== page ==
Adam Vaughan

The Times

The Times's award-winning Clean Air for All campaign, launched in 2019, pushed the issue of air pollution up the national agenda, playing a crucial role in securing policy changes such as the government's 2030 ban on new petrol and diesel car sales.

When Adam Vaughan joined the newspaper in 2022, the Times decided to do the same for the poor state of Britain's rivers and seas. The result - the Clean It Up campaign - launched on February 13 2023 with the revelation that water companies could escape big fines for spilling sewage into rivers and seas.

An in-depth feature by Vaughan took the reader through the history of how Britain's waters had become "a dirty joke" while The Times also looked at how the opaque water industry worked and who the bosses of the big companies were.

The next day saw a front page exclusive by Vaughan about how water companies had lobbied to water down the government’s £56 billion plan to curb sewage spills. The story used materials released under Environmental Information Requests to document how many firms had publicly backed the plan, while privately trying to dilute it.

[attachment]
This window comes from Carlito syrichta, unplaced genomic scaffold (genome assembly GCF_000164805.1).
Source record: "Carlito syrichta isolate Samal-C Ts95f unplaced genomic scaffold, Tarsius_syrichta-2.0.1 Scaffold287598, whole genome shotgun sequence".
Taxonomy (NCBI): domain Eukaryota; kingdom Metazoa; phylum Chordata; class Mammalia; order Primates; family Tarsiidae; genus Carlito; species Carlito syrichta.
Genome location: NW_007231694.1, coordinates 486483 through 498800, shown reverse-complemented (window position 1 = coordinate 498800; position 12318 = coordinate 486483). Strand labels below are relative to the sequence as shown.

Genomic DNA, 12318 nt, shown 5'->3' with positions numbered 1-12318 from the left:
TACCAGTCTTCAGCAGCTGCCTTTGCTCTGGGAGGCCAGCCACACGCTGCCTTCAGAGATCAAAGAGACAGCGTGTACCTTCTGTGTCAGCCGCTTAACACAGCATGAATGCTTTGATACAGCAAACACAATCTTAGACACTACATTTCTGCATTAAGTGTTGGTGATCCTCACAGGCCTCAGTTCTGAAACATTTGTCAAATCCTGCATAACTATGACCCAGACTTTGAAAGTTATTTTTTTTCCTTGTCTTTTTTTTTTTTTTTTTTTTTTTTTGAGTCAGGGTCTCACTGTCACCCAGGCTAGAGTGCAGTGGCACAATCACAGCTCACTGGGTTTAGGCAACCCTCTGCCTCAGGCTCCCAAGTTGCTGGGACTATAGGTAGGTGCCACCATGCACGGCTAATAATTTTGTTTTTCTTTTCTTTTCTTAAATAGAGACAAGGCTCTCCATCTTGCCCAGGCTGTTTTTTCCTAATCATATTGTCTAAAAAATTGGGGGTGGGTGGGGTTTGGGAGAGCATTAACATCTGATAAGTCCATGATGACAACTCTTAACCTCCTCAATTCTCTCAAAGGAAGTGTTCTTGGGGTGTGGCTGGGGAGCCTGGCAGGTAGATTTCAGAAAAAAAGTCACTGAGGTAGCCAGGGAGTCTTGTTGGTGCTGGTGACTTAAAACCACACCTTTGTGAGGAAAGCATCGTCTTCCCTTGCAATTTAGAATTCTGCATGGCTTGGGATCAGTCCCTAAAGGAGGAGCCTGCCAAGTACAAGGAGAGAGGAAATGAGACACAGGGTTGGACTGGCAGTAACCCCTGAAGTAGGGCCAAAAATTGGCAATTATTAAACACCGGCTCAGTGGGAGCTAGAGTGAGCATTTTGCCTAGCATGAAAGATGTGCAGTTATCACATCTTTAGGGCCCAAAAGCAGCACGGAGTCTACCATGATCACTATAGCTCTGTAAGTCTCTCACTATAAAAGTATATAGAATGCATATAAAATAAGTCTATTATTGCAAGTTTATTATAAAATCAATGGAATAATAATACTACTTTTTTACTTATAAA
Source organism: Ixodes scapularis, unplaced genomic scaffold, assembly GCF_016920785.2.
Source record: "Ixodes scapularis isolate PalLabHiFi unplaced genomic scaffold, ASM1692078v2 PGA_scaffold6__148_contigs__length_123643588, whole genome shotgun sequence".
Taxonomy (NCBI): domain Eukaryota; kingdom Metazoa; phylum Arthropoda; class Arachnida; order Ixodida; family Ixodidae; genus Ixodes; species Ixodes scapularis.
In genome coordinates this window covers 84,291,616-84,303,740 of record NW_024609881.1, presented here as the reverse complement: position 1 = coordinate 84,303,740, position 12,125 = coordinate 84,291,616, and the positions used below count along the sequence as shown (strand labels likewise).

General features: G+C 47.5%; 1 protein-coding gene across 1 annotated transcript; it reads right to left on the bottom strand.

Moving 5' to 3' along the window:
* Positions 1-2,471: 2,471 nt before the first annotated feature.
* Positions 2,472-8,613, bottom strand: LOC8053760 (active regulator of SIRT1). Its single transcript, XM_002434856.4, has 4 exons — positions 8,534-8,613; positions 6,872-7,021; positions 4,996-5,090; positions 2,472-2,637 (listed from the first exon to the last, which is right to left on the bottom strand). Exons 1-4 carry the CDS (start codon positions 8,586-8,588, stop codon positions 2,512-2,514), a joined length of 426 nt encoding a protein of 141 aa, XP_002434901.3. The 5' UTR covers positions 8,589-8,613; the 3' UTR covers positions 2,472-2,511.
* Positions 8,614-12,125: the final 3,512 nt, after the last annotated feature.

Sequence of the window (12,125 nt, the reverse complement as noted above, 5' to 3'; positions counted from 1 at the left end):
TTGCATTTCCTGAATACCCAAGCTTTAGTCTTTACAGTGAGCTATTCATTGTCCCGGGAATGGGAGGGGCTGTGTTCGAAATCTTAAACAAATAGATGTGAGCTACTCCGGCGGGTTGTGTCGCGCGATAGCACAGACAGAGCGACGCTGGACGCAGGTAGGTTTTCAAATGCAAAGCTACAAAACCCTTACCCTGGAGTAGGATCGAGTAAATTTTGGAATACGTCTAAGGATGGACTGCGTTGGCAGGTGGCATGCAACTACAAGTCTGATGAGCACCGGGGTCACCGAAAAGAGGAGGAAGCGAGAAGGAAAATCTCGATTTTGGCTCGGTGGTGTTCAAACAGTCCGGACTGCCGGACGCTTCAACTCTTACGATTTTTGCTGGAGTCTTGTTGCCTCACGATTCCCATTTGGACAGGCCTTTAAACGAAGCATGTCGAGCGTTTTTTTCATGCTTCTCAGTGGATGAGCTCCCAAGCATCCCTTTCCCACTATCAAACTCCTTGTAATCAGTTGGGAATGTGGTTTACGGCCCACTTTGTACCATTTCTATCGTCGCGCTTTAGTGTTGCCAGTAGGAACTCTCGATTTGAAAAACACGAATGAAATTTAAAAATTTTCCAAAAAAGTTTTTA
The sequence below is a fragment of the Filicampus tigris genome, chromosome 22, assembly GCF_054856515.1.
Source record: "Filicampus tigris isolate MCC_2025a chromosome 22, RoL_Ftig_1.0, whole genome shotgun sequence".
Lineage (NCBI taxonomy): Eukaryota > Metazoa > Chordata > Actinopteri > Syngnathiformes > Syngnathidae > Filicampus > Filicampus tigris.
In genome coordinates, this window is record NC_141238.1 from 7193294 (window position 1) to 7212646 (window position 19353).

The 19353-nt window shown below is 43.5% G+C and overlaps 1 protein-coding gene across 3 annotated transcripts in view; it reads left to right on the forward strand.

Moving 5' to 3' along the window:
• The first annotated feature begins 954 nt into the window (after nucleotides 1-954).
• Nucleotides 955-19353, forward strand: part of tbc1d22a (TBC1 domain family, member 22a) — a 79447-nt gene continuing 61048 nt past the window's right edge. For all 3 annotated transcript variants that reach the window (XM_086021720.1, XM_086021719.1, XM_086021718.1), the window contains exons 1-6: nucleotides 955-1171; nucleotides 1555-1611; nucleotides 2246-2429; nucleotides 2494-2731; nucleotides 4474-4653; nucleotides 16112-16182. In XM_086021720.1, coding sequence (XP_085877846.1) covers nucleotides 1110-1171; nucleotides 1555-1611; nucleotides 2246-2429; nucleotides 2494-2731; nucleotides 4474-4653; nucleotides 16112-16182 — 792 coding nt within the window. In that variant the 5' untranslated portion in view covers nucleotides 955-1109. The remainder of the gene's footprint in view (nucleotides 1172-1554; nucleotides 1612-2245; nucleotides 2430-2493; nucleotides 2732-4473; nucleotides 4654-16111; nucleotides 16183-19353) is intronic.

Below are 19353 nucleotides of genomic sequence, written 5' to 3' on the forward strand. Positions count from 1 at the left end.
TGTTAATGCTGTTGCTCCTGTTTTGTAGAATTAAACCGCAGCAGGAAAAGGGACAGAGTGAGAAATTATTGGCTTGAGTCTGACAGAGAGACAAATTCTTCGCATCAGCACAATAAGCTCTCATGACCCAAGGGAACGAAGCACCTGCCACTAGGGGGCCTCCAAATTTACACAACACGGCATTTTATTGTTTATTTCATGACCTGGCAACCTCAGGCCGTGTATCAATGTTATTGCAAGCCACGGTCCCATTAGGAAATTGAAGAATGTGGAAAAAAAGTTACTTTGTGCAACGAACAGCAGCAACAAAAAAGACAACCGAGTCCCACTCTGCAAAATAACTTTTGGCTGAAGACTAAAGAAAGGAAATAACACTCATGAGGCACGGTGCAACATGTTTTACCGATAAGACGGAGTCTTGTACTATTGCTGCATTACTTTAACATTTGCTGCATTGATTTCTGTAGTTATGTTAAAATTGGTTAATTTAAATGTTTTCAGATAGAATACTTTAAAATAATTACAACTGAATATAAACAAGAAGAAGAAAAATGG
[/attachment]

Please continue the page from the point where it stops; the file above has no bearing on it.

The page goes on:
As well as focusing on polluters’ failures, Vaughan has extensively covered some of the solutions to cleaning up Britain’s rivers. Amid the imminent prospect of the government ditching water protection rules to boost housebuilding, he reported in detail on one of “offsetting” schemes on a former farm that allowed new homes to be built while protecting the local river.

When the government did move to scrap the rules, Labour opposed the step and instead recommended reforming them and boosting the offsetting schemes of the kind Vaughan reported on. The government’s plan was eventually defeated, in a victory for river campaigners and the Times’ Clean it Up campaign, which was reported on the newspaper’s front page.

Vaughan’s reporting on river pollution this year has played a key role in moving the issue up the political agenda, to the extent that more than half of voters now see it a key issue in next year’s general election.